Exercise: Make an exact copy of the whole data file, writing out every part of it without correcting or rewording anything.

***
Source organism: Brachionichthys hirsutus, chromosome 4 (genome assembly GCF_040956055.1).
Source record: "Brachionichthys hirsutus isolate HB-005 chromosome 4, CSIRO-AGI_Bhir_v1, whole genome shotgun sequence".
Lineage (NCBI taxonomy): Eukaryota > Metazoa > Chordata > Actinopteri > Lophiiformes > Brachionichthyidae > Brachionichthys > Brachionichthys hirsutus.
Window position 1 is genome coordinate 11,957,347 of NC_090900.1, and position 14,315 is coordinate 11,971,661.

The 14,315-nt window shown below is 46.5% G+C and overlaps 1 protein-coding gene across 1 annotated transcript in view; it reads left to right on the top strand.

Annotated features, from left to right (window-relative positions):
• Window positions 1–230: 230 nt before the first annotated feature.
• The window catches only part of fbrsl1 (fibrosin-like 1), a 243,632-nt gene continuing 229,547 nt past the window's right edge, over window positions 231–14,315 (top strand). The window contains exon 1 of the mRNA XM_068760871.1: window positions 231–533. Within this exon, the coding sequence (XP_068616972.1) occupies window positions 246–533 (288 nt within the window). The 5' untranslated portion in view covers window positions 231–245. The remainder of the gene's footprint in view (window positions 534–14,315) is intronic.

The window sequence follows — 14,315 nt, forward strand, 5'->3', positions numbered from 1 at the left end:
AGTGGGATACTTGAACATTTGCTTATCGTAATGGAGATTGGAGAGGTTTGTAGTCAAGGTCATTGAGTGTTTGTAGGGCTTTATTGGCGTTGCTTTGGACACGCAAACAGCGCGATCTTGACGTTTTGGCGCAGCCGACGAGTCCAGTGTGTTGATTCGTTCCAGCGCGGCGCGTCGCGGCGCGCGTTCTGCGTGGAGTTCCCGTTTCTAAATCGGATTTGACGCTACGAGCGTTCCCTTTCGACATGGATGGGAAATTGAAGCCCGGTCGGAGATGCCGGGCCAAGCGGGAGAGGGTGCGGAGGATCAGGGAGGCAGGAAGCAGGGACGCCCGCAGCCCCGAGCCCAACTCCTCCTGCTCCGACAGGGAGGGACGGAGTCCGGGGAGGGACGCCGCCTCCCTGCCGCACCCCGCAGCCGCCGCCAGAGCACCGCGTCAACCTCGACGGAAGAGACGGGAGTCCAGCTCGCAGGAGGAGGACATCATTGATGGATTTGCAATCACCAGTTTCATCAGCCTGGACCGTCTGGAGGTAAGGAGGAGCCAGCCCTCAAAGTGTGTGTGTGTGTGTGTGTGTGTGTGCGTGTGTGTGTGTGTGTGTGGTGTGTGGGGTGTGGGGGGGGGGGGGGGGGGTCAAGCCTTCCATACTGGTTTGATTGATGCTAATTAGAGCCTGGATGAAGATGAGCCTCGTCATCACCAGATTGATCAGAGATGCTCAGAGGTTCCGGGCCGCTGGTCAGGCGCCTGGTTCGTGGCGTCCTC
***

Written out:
Source organism: Brachionichthys hirsutus, chromosome 4 (genome assembly GCF_040956055.1).
Source record: "Brachionichthys hirsutus isolate HB-005 chromosome 4, CSIRO-AGI_Bhir_v1, whole genome shotgun sequence".
Lineage (NCBI taxonomy): Eukaryota > Metazoa > Chordata > Actinopteri > Lophiiformes > Brachionichthyidae > Brachionichthys > Brachionichthys hirsutus.
Window position 1 is genome coordinate 11,957,347 of NC_090900.1, and position 14,315 is coordinate 11,971,661.

The 14,315-nt window shown below is 46.5% G+C and overlaps 1 protein-coding gene across 1 annotated transcript in view; it reads left to right on the top strand.

Annotated features, from left to right (window-relative positions):
• Window positions 1–230: 230 nt before the first annotated feature.
• The window catches only part of fbrsl1 (fibrosin-like 1), a 243,632-nt gene continuing 229,547 nt past the window's right edge, over window positions 231–14,315 (top strand). The window contains exon 1 of the mRNA XM_068760871.1: window positions 231–533. Within this exon, the coding sequence (XP_068616972.1) occupies window positions 246–533 (288 nt within the window). The 5' untranslated portion in view covers window positions 231–245. The remainder of the gene's footprint in view (window positions 534–14,315) is intronic.

The window sequence follows — 14,315 nt, forward strand, 5'->3', positions numbered from 1 at the left end:
AGTGGGATACTTGAACATTTGCTTATCGTAATGGAGATTGGAGAGGTTTGTAGTCAAGGTCATTGAGTGTTTGTAGGGCTTTATTGGCGTTGCTTTGGACACGCAAACAGCGCGATCTTGACGTTTTGGCGCAGCCGACGAGTCCAGTGTGTTGATTCGTTCCAGCGCGGCGCGTCGCGGCGCGCGTTCTGCGTGGAGTTCCCGTTTCTAAATCGGATTTGACGCTACGAGCGTTCCCTTTCGACATGGATGGGAAATTGAAGCCCGGTCGGAGATGCCGGGCCAAGCGGGAGAGGGTGCGGAGGATCAGGGAGGCAGGAAGCAGGGACGCCCGCAGCCCCGAGCCCAACTCCTCCTGCTCCGACAGGGAGGGACGGAGTCCGGGGAGGGACGCCGCCTCCCTGCCGCACCCCGCAGCCGCCGCCAGAGCACCGCGTCAACCTCGACGGAAGAGACGGGAGTCCAGCTCGCAGGAGGAGGACATCATTGATGGATTTGCAATCACCAGTTTCATCAGCCTGGACCGTCTGGAGGTAAGGAGGAGCCAGCCCTCAAAGTGTGTGTGTGTGTGTGTGTGTGTGTGCGTGTGTGTGTGTGTGTGTGGTGTGTGGGGTGTGGGGGGGGGGGGGGGGGGTCAAGCCTTCCATACTGGTTTGATTGATGCTAATTAGAGCCTGGATGAAGATGAGCCTCGTCATCACCAGATTGATCAGAGATGCTCAGAGGTTCCGGGCCGCTGGTCAGGCGCCTGGTTCGTGGCGTCCTC